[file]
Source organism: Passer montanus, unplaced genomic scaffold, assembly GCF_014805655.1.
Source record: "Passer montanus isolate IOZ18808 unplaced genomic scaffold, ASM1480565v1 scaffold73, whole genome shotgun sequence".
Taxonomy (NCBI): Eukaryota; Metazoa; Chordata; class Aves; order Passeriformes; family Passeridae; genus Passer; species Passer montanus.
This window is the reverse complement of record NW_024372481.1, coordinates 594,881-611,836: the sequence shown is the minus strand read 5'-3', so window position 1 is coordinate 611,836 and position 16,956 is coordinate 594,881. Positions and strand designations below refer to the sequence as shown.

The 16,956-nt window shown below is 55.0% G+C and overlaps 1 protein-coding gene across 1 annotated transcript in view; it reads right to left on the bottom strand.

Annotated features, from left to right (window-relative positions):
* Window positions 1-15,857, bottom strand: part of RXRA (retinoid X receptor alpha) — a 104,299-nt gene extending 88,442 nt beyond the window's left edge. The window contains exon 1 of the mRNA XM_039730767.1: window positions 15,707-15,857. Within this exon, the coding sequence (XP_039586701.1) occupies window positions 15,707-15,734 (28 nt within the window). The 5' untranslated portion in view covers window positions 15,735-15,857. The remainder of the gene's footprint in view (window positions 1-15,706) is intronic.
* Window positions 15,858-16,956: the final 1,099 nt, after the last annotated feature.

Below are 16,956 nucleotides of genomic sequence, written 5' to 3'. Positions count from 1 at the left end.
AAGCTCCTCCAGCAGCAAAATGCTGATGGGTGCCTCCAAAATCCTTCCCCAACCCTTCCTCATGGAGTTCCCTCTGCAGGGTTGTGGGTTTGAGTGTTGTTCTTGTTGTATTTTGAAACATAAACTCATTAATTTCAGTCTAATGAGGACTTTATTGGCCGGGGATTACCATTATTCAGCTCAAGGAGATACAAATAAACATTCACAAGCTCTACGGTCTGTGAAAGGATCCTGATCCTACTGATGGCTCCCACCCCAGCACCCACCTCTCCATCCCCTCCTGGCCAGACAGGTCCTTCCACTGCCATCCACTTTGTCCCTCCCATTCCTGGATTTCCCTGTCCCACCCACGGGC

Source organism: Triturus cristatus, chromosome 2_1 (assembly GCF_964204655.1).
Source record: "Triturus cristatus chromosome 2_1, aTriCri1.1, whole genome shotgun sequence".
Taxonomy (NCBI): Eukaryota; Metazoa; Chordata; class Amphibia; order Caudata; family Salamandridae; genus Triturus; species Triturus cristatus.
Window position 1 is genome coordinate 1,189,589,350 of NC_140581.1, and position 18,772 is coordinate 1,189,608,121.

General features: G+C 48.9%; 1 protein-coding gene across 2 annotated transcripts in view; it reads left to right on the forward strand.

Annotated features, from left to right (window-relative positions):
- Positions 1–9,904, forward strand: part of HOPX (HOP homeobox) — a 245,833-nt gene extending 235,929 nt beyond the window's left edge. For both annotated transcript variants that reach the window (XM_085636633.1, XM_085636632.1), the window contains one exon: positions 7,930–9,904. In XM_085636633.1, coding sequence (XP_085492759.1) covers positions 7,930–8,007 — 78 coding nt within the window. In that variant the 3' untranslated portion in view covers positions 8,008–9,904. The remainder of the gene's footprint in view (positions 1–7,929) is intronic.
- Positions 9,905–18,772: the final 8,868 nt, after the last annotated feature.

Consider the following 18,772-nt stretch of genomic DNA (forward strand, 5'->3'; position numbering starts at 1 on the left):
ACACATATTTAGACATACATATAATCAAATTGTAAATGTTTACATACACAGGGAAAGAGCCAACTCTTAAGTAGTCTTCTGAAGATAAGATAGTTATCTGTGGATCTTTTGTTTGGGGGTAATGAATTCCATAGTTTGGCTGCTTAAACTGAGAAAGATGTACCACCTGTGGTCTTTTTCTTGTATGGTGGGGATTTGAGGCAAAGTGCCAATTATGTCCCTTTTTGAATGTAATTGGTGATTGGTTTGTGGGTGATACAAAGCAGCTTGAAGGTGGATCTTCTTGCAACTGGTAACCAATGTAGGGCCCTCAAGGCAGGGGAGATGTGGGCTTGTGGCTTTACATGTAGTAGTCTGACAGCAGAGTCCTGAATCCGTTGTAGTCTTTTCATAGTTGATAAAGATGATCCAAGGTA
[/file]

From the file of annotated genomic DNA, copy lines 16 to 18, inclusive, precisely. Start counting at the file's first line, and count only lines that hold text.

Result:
Annotated features, from left to right (window-relative positions):
- Positions 1–9,904, forward strand: part of HOPX (HOP homeobox) — a 245,833-nt gene extending 235,929 nt beyond the window's left edge. For both annotated transcript variants that reach the window (XM_085636633.1, XM_085636632.1), the window contains one exon: positions 7,930–9,904. In XM_085636633.1, coding sequence (XP_085492759.1) covers positions 7,930–8,007 — 78 coding nt within the window. In that variant the 3' untranslated portion in view covers positions 8,008–9,904. The remainder of the gene's footprint in view (positions 1–7,929) is intronic.
- Positions 9,905–18,772: the final 8,868 nt, after the last annotated feature.